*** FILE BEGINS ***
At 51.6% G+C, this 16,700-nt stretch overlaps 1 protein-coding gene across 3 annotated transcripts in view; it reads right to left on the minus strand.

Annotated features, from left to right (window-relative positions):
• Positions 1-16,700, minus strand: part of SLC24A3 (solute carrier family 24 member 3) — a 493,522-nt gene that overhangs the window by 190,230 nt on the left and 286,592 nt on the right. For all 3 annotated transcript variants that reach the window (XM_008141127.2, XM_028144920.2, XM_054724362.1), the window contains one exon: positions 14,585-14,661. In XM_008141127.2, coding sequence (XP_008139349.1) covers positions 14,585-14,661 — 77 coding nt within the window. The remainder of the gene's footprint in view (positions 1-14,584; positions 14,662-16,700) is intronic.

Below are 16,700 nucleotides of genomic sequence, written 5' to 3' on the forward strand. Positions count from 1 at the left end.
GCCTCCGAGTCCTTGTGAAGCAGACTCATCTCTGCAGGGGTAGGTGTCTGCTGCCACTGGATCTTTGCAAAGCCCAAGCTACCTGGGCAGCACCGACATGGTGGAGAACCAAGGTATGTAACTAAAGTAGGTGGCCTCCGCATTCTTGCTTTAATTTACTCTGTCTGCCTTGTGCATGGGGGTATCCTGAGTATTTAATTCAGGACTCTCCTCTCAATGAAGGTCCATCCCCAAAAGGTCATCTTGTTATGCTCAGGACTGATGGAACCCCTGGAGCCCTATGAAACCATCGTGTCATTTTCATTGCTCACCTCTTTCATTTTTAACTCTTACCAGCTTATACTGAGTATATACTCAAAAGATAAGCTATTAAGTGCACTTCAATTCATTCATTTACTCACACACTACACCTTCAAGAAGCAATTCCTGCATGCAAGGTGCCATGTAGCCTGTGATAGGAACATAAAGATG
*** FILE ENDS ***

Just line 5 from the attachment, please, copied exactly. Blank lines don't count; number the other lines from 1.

GCCTCCGAGTCCTTGTGAAGCAGACTCATCTCTGCAGGGGTAGGTGTCTGCTGCCACTGGATCTTTGCAAAGCCCAAGCTACCTGGGCAGCACCGACATGGTGGAGAACCAAGGTATGTAACTAAAGTAGGTGGCCTCCGCATTCTTGCTTTAATTTACTCTGTCTGCCTTGTGCATGGGGGTATCCTGAGTATTTAATTCAGGACTCTCCTCTCAATGAAGGTCCATCCCCAAAAGGTCATCTTGTTATGCTCAGGACTGATGGAACCCCTGGAGCCCTATGAAACCATCGTGTCATTTTCATTGCTCACCTCTTTCATTTTTAACTCTTACCAGCTTATACTGAGTATATACTCAAAAGATAAGCTATTAAGTGCACTTCAATTCATTCATTTACTCACACACTACACCTTCAAGAAGCAATTCCTGCATGCAAGGTGCCATGTAGCCTGTGATAGGAACATAAAGATG